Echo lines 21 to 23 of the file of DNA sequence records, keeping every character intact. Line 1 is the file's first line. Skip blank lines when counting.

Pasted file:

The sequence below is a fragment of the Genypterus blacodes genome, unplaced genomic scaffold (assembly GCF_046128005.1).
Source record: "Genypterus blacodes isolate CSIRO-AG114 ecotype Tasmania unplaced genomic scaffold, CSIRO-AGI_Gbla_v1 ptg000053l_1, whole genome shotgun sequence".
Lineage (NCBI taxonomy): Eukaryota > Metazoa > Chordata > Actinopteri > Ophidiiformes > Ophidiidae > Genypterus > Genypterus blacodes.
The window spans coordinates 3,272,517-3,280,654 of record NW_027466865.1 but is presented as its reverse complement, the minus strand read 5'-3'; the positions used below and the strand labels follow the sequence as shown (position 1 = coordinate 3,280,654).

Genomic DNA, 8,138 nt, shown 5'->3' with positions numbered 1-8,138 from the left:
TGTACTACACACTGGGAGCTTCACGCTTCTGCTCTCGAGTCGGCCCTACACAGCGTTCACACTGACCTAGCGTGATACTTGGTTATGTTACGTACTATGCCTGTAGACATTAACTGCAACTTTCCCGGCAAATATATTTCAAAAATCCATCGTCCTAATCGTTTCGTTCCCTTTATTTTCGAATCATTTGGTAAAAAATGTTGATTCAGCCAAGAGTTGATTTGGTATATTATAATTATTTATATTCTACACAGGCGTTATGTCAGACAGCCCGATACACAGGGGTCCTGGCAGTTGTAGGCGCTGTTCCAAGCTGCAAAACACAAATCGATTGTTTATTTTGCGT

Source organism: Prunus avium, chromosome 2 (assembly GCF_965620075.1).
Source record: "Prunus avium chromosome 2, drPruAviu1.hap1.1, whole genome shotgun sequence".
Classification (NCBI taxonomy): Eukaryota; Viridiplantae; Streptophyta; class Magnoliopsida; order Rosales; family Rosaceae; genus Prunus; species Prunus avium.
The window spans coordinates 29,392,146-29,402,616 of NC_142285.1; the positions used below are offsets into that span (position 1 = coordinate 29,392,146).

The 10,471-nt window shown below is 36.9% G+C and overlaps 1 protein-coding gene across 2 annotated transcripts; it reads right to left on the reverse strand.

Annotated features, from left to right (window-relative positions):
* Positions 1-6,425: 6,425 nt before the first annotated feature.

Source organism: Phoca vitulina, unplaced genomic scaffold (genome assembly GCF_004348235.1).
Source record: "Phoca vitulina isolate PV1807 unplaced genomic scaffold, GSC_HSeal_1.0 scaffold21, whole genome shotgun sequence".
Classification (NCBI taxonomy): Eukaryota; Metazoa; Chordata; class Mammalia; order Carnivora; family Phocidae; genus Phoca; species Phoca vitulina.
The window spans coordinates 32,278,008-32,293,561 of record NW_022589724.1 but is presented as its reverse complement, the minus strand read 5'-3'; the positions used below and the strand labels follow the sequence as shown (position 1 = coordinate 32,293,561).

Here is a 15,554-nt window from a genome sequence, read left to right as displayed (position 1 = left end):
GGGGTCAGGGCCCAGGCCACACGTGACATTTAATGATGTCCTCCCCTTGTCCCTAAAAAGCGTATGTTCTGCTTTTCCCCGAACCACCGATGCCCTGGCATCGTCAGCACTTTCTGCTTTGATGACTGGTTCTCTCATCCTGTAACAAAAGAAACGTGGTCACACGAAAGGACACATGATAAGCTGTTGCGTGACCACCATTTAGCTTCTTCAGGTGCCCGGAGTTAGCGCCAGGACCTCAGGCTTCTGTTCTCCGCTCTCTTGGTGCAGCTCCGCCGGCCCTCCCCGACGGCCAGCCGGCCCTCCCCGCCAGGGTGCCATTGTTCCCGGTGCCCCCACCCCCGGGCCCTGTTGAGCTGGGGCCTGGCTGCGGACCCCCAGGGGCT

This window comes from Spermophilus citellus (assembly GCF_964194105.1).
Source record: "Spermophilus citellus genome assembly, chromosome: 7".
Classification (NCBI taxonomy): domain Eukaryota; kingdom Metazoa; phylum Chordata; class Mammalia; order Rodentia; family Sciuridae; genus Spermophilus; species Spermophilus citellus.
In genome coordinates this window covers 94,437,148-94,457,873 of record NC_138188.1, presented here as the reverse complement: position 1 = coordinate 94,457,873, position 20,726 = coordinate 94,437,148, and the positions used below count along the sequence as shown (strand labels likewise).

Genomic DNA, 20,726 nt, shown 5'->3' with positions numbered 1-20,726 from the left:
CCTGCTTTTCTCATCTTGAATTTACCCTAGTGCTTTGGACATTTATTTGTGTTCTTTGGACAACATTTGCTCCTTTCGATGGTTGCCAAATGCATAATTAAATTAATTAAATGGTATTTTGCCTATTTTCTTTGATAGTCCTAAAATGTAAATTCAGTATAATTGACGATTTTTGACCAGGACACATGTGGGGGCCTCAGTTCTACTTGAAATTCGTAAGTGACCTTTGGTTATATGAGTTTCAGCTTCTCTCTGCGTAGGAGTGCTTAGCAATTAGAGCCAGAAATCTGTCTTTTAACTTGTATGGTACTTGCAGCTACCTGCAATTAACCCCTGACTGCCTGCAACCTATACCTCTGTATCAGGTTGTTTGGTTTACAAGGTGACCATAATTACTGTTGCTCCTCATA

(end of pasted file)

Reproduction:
Source record: "Spermophilus citellus genome assembly, chromosome: 7".
Classification (NCBI taxonomy): domain Eukaryota; kingdom Metazoa; phylum Chordata; class Mammalia; order Rodentia; family Sciuridae; genus Spermophilus; species Spermophilus citellus.
In genome coordinates this window covers 94,437,148-94,457,873 of record NC_138188.1, presented here as the reverse complement: position 1 = coordinate 94,457,873, position 20,726 = coordinate 94,437,148, and the positions used below count along the sequence as shown (strand labels likewise).